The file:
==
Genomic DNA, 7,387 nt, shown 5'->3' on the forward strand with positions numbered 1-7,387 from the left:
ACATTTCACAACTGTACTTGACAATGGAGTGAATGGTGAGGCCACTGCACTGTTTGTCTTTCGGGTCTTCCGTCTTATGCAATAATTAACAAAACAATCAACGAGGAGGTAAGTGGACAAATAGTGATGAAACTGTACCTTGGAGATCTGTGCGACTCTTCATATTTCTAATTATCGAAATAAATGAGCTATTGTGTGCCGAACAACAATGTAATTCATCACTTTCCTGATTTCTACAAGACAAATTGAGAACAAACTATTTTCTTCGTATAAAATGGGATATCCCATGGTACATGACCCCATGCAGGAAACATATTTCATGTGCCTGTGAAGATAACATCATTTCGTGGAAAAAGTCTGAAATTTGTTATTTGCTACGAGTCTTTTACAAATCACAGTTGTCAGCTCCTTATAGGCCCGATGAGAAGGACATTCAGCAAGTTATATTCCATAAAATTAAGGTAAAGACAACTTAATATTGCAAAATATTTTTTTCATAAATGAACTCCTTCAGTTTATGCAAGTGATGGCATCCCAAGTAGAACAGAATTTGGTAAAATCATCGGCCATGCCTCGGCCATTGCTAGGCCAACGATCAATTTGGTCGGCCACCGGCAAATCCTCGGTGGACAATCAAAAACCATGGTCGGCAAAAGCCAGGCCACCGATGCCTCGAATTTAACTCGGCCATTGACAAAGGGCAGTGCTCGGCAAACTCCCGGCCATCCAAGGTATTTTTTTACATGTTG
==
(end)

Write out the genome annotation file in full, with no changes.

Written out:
Genomic DNA, 7,387 nt, shown 5'->3' on the forward strand with positions numbered 1-7,387 from the left:
ACATTTCACAACTGTACTTGACAATGGAGTGAATGGTGAGGCCACTGCACTGTTTGTCTTTCGGGTCTTCCGTCTTATGCAATAATTAACAAAACAATCAACGAGGAGGTAAGTGGACAAATAGTGATGAAACTGTACCTTGGAGATCTGTGCGACTCTTCATATTTCTAATTATCGAAATAAATGAGCTATTGTGTGCCGAACAACAATGTAATTCATCACTTTCCTGATTTCTACAAGACAAATTGAGAACAAACTATTTTCTTCGTATAAAATGGGATATCCCATGGTACATGACCCCATGCAGGAAACATATTTCATGTGCCTGTGAAGATAACATCATTTCGTGGAAAAAGTCTGAAATTTGTTATTTGCTACGAGTCTTTTACAAATCACAGTTGTCAGCTCCTTATAGGCCCGATGAGAAGGACATTCAGCAAGTTATATTCCATAAAATTAAGGTAAAGACAACTTAATATTGCAAAATATTTTTTTCATAAATGAACTCCTTCAGTTTATGCAAGTGATGGCATCCCAAGTAGAACAGAATTTGGTAAAATCATCGGCCATGCCTCGGCCATTGCTAGGCCAACGATCAATTTGGTCGGCCACCGGCAAATCCTCGGTGGACAATCAAAAACCATGGTCGGCAAAAGCCAGGCCACCGATGCCTCGAATTTAACTCGGCCATTGACAAAGGGCAGTGCTCGGCAAACTCCCGGCCATCCAAGGTATTTTTTTACATGTTG